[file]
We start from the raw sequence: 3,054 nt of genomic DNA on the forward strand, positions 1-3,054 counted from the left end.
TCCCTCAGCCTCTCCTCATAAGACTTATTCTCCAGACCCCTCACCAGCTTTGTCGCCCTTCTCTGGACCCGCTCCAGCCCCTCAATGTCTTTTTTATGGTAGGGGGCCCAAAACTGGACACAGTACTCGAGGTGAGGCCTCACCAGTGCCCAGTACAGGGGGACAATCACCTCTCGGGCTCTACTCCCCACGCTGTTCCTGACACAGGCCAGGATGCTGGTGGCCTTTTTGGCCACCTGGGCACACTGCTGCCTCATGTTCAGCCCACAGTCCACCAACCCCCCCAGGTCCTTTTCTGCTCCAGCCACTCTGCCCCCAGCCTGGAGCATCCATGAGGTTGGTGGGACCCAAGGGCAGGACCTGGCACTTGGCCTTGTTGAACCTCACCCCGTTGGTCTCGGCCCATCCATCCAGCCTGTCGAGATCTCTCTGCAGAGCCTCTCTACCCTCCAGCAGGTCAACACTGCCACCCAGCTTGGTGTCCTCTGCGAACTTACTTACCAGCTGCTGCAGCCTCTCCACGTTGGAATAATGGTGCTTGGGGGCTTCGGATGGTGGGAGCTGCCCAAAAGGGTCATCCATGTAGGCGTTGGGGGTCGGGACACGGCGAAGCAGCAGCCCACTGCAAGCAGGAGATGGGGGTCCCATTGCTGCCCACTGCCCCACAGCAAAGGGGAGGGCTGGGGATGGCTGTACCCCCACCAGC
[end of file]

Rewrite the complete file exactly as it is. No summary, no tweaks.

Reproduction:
We start from the raw sequence: 3,054 nt of genomic DNA on the forward strand, positions 1-3,054 counted from the left end.
TCCCTCAGCCTCTCCTCATAAGACTTATTCTCCAGACCCCTCACCAGCTTTGTCGCCCTTCTCTGGACCCGCTCCAGCCCCTCAATGTCTTTTTTATGGTAGGGGGCCCAAAACTGGACACAGTACTCGAGGTGAGGCCTCACCAGTGCCCAGTACAGGGGGACAATCACCTCTCGGGCTCTACTCCCCACGCTGTTCCTGACACAGGCCAGGATGCTGGTGGCCTTTTTGGCCACCTGGGCACACTGCTGCCTCATGTTCAGCCCACAGTCCACCAACCCCCCCAGGTCCTTTTCTGCTCCAGCCACTCTGCCCCCAGCCTGGAGCATCCATGAGGTTGGTGGGACCCAAGGGCAGGACCTGGCACTTGGCCTTGTTGAACCTCACCCCGTTGGTCTCGGCCCATCCATCCAGCCTGTCGAGATCTCTCTGCAGAGCCTCTCTACCCTCCAGCAGGTCAACACTGCCACCCAGCTTGGTGTCCTCTGCGAACTTACTTACCAGCTGCTGCAGCCTCTCCACGTTGGAATAATGGTGCTTGGGGGCTTCGGATGGTGGGAGCTGCCCAAAAGGGTCATCCATGTAGGCGTTGGGGGTCGGGACACGGCGAAGCAGCAGCCCACTGCAAGCAGGAGATGGGGGTCCCATTGCTGCCCACTGCCCCACAGCAAAGGGGAGGGCTGGGGATGGCTGTACCCCCACCAGC